Tuesday 22 January 2013

The Incredibles

I got wind of Thomas' latest Hopfenstopfer creation via Twitter a couple of months ago, and promptly ordered a crate of the stuff: Incredible Pale Ale. I've been sharing with friends, neighbours and the postman since then, though naturally keeping the lion's share for myself. Well, the last two disappeared down my throat last week.

Hopfenstopfer Incredible Pale Ale is described as quad-hopped, but I forgot to ask what hops. It opens well, with an aroma suggesting tangerine pith, a pinch of oregano, but a faint vegetal whiff I wasn't sure about. It's an interesting mix of flavours though, being malty-sweet, herbal and fruity It has a biscuit-like base topped with, well, it's almost like the lemony part of a lemon meringue, but with added grass, hay, slices of pear, oregano and shavings of grapefruit and orange pith. The latter are brought into sharp focus in the finish, with a slight carbonic bite that perhaps sharpens them a little too much. As it warms, this eases, leaving a pleasantly tingling orange/grapefruit/herbal bitterness behind. The best part is simply swirling it around your mouth, letting all that fruity, herbal goodness wash over your tongue.

I think it's brave to name a beer "Incredible", and although I'm a fan of Thomas' work (the Citra Pale Ale is simply delicious), and I'd happily buy another full crate-load, I'd say it's a very bloody good pale ale indeed, not quite incredible - but you have to admire the balls :)

Oh, and the verdict from the postman and neighbours: "this is a good beer!" Not the type they drink normally around here, so it was pleasing that they enjoyed the new flavour experience. Long may it continue!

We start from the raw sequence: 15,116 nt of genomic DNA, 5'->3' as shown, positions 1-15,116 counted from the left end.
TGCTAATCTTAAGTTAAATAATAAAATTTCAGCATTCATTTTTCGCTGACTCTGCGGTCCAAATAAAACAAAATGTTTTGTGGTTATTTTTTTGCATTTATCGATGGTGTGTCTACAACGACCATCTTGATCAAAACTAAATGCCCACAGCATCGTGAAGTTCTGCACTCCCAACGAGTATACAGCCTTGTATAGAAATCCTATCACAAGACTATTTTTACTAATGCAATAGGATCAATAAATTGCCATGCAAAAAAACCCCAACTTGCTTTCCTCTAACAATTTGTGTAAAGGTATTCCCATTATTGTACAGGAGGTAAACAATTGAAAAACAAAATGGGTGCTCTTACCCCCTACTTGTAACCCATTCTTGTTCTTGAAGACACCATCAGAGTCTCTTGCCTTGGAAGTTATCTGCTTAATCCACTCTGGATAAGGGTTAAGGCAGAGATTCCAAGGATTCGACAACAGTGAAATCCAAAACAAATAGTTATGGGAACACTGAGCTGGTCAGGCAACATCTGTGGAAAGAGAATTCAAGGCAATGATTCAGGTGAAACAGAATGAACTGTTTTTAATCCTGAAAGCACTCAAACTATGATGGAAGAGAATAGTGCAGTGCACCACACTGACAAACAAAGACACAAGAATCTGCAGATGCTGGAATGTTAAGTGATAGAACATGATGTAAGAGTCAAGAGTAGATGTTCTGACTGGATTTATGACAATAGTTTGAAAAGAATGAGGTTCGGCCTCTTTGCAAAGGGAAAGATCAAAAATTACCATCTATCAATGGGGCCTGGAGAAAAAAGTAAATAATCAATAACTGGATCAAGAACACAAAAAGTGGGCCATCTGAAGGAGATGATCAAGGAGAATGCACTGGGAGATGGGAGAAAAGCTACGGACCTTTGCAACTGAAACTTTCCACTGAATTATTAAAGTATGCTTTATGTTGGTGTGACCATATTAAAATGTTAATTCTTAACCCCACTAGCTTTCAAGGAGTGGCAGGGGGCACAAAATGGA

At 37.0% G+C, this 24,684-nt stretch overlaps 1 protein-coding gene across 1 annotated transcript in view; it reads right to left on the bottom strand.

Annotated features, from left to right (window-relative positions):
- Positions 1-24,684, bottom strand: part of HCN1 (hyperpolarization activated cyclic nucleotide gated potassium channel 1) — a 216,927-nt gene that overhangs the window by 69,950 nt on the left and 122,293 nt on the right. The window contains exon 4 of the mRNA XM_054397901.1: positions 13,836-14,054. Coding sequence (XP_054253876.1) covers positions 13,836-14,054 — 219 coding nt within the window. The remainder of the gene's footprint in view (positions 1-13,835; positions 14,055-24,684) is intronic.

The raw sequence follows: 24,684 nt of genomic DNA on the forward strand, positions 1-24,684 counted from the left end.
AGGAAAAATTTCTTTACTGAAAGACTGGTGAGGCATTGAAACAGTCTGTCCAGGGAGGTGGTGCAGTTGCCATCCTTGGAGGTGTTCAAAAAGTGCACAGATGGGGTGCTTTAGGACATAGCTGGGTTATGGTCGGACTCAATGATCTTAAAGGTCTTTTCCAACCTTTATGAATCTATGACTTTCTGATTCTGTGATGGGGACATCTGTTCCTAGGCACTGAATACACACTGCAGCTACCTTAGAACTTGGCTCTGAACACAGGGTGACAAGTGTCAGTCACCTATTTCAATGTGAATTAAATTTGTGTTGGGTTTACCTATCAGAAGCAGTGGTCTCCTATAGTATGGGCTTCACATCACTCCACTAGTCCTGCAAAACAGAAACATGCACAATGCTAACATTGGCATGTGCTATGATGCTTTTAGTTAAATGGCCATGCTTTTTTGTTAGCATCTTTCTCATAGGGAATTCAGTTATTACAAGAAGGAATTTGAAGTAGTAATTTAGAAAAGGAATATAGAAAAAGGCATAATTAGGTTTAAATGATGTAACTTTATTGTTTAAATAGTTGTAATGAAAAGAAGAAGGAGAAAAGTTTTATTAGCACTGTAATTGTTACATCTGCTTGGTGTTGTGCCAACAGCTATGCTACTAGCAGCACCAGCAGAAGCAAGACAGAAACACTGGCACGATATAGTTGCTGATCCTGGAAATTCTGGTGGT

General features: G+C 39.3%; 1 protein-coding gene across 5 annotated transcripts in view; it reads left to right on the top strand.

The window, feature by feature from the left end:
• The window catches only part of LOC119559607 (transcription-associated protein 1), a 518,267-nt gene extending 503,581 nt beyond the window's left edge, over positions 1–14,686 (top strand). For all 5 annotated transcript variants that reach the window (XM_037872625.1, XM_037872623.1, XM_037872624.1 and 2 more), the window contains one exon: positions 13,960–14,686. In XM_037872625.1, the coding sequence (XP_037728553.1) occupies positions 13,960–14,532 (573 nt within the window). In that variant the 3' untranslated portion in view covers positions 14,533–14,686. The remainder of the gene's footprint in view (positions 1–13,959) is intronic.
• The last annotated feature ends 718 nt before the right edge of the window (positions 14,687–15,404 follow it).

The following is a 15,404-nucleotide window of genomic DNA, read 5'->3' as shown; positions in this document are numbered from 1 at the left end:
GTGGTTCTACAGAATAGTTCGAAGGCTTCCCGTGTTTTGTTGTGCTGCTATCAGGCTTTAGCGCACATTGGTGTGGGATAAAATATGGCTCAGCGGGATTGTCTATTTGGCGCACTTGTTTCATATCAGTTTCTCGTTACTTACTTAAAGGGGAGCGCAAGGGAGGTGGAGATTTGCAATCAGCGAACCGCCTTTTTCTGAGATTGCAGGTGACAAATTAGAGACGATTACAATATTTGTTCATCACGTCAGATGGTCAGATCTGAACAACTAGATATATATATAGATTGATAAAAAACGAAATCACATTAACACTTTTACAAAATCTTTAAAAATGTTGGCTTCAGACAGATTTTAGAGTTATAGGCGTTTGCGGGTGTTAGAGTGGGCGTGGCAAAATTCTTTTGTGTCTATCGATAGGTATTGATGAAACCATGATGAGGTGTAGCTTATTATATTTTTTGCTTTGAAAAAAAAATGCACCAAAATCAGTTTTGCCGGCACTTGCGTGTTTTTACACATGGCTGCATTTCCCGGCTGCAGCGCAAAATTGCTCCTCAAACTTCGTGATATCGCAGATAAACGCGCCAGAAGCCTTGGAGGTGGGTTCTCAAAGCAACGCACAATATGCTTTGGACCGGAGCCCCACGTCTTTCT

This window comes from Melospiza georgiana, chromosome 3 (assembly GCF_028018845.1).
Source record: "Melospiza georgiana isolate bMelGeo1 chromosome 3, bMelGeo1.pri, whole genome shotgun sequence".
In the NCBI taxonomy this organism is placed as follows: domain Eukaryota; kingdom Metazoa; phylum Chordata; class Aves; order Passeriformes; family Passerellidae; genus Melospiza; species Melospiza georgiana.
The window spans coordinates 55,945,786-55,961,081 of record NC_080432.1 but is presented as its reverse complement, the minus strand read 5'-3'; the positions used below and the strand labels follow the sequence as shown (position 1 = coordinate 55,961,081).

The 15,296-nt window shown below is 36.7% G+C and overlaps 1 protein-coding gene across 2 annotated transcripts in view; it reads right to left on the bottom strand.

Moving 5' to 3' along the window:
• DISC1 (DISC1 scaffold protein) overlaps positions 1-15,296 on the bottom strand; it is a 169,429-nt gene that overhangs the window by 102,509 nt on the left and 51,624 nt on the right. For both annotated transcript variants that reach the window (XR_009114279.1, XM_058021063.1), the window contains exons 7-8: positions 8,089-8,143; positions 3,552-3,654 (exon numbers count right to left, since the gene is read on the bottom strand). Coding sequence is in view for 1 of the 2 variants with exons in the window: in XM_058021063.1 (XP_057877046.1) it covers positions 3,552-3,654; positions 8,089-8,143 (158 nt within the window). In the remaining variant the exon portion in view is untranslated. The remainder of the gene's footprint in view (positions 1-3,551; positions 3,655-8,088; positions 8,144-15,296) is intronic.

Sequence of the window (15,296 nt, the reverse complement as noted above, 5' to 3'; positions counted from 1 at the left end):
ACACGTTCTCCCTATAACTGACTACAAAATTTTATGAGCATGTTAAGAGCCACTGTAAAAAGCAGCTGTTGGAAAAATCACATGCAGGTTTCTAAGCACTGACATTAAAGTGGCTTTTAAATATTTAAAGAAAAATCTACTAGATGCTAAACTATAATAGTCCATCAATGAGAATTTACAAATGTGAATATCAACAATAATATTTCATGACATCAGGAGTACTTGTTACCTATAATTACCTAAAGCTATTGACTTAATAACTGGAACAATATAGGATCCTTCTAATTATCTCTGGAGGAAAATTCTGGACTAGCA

Monday 7 January 2013

Triple What?

In 2009, as an impulse purchase, I stuck a bottle of Samuel Adams Triple Bock into my shopping cart. Since then, it's been stored in a cellar for a year, moved 420km, lived in another cellar for 8 months and was then moved again and lived in a cardboard box till recently. Between Christmas and New Year's, I decided it was time to pop the cork. In the back of my mind, i seemed to recall mixed reviews, to say the least, but i didn't want to spoil the moment looking anything up.

Incredibly oily, staining the glass like so much Castrol GTX after an oil change, and leaving thick encrustations on the inside (on the sides, mind) of the bottle, and literally oozing an aroma like port laced with soy sauce, musovado sugar, dark cherries and pflaumenmus. Phoar! I was almost afraid to taste it,and indeed, it's a bit of a whopper, as one might expect from a c.18% beer. But It left me conflicted, with some really compelling flavours, and some not so. On the one hand, it's pleasingly greasy on the tongue, with an initial high-molasses sweetness infused with concentrated prunes, dates, cherries and a smear of Seville orange marmalade, all of which is wonderful until ten seconds later, when a huge dose of medicinal bitterness washes over everything. Being generous, I'd say really high cocoa content chocolate, which combines nicely with the darkly sweet dried fruit precursor, but in the end, it jars, leaving an empty space after the rather pleasant umami/fruit thing it had going, replacing it with band aids and campari with soda.

It's an odd beer, and a bit like finding a dead animal in the woods, desperately interesting and almost repelling at the same time, so you just can't leave it alone.